AuthorsMontenegro, Brian L.
Rhein, Lawrence M.
Faculty AdvisorLawrence Rhein
Document TypeJournal Article
Analytical, Diagnostic and Therapeutic Techniques and Equipment
MetadataShow full item record
AbstractBACKGROUND: Apnea of prematurity affects a small proportion but large absolute number of late preterm infants, with out-patient management variably utilized despite relative clinical equipoise and potential for improved cost-effectiveness. METHODS: Over a 5-y period, from 2009 to 2013, infants born at > /=34 weeks gestational age at a level IIIB academic center in Boston, Massachusetts, with discharge-delaying apnea, bradycardia, and desaturation (ABD) events were identified. In-patient costs for discharge-delaying ABD events were compared with hypothetical out-patient management. Out-patient costs took into account 4-10 d of in-patient observation for ABD events before caffeine initiation, 3-5 d of additional in-patient observation before discharge, daily caffeine until 43 weeks corrected gestational age, home pulse oximetry monitoring until 44 weeks corrected gestational age, and consideration of variable readmission rates ranging from 0 to 10%. RESULTS: A total of 425 late preterm and term infants were included in our analysis. Utilization of hypothetical out-patient management resulted in cost savings per eligible patient ranging from $2,422 to $62, dependent upon variable periods of in-patient observation. Sensitivity analysis demonstrated few instances of decreased relative cost-effectiveness. CONCLUSIONS: Out-patient management of discharge-delaying ABD events in a late preterm and term population was a cost-effective alternative to prolonged in-patient observation.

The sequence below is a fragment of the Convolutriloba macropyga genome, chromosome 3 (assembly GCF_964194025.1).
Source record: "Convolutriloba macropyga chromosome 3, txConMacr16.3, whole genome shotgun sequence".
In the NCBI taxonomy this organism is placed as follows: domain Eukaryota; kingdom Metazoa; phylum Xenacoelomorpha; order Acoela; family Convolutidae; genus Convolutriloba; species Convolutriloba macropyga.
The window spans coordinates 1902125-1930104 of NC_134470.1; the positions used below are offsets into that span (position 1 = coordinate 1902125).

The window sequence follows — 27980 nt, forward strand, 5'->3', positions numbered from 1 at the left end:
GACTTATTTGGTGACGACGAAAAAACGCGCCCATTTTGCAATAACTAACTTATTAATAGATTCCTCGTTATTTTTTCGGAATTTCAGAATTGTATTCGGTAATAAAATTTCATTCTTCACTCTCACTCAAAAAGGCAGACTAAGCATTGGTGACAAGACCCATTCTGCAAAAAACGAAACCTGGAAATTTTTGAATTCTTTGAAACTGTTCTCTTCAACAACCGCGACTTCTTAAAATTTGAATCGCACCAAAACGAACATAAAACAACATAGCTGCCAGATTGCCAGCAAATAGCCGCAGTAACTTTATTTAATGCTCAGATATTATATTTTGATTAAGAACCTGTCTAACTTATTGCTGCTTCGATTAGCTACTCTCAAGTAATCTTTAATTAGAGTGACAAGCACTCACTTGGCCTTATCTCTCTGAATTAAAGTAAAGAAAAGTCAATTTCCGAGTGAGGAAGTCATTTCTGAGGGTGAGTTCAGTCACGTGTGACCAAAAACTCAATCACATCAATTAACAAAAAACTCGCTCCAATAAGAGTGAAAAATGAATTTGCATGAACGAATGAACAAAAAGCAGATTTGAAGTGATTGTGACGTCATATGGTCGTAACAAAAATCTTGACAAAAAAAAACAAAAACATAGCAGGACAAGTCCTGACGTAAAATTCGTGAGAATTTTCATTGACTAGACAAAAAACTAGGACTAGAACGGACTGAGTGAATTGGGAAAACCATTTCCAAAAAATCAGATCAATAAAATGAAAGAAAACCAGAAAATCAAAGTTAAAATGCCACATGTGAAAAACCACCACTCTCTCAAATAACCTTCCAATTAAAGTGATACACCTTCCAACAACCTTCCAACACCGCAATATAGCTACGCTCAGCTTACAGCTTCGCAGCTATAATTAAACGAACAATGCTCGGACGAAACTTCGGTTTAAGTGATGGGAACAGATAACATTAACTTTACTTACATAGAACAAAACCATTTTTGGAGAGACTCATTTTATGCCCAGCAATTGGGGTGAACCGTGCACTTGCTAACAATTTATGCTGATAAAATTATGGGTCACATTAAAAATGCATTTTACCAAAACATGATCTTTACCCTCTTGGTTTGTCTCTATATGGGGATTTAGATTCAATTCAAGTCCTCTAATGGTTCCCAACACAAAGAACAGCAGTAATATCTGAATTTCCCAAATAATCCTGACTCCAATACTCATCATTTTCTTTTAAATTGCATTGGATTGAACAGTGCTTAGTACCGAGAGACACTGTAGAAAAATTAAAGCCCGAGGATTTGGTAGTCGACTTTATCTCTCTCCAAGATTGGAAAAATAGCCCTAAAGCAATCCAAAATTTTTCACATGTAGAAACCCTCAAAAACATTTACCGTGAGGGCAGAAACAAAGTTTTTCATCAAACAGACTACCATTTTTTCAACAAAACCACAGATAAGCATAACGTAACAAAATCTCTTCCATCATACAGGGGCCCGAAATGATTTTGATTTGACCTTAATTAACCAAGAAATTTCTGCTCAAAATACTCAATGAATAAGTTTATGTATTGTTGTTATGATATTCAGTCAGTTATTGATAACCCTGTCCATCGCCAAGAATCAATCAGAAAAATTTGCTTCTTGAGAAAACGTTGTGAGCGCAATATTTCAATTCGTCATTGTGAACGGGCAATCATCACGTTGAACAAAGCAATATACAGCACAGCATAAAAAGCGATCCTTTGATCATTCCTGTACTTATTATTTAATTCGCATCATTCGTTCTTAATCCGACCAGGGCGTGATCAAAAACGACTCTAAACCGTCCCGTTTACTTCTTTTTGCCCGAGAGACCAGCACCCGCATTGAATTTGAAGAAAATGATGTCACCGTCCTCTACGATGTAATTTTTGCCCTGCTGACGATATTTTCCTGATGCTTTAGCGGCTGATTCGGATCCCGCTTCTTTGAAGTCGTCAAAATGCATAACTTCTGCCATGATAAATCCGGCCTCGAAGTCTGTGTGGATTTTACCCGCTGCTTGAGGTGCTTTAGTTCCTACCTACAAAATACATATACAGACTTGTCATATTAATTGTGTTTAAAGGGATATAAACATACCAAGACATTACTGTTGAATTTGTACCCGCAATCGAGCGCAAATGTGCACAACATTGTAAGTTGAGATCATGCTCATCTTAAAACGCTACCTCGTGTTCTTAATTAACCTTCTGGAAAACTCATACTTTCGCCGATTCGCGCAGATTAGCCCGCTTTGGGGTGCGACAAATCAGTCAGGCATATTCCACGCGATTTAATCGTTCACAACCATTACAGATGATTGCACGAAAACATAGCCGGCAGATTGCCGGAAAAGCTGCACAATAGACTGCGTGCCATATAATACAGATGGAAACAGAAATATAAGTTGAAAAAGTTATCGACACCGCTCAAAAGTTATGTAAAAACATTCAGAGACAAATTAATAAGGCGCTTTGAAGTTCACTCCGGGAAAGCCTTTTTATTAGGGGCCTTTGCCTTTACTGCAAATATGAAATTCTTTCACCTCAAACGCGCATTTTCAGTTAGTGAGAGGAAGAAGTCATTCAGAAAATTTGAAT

SourceRespir Care. 2017 Jan;62(1):42-48. doi: 10.4187/respcare.04954. Link to article on publisher's site
Permanent Link to this Itemhttp://hdl.handle.net/20.500.14038/49314
Lauren Veit participated in this study as a medical student in the Senior Scholars research program at the University of Massachusetts Medical School.
Related ResourcesLink to Article in PubMed